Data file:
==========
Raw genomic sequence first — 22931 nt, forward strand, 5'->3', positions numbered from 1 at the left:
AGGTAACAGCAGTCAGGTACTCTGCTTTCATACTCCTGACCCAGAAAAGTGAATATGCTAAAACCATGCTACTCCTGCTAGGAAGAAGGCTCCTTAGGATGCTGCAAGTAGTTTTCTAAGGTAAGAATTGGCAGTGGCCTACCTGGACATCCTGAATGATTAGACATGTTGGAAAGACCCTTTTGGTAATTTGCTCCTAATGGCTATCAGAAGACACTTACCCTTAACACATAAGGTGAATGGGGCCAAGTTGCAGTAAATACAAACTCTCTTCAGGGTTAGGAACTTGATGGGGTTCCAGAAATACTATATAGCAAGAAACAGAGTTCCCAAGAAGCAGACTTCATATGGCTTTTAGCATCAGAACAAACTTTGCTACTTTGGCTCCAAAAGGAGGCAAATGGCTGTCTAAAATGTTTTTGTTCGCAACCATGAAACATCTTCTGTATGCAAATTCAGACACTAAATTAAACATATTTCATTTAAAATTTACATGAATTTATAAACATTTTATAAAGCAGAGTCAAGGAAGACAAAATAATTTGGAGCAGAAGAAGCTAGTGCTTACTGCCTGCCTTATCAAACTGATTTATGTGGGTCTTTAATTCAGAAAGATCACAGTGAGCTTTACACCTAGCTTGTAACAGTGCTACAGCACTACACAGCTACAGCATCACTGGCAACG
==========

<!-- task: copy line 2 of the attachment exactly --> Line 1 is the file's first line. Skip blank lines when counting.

AGGTAACAGCAGTCAGGTACTCTGCTTTCATACTCCTGACCCAGAAAAGTGAATATGCTAAAACCATGCTACTCCTGCTAGGAAGAAGGCTCCTTAGGATGCTGCAAGTAGTTTTCTAAGGTAAGAATTGGCAGTGGCCTACCTGGACATCCTGAATGATTAGACATGTTGGAAAGACCCTTTTGGTAATTTGCTCCTAATGGCTATCAGAAGACACTTACCCTTAACACATAAGGTGAATGGGGCCAAGTTGCAGTAAATACAAACTCTCTTCAGGGTTAGGAACTTGATGGGGTTCCAGAAATACTATATAGCAAGAAACAGAGTTCCCAAGAAGCAGACTTCATATGGCTTTTAGCATCAGAACAAACTTTGCTACTTTGGCTCCAAAAGGAGGCAAATGGCTGTCTAAAATGTTTTTGTTCGCAACCATGAAACATCTTCTGTATGCAAATTCAGACACTAAATTAAACATATTTCATTTAAAATTTACATGAATTTATAAACATTTTATAAAGCAGAGTCAAGGAAGACAAAATAATTTGGAGCAGAAGAAGCTAGTGCTTACTGCCTGCCTTATCAAACTGATTTATGTGGGTCTTTAATTCAGAAAGATCACAGTGAGCTTTACACCTAGCTTGTAACAGTGCTACAGCACTACACAGCTACAGCATCACTGGCAACG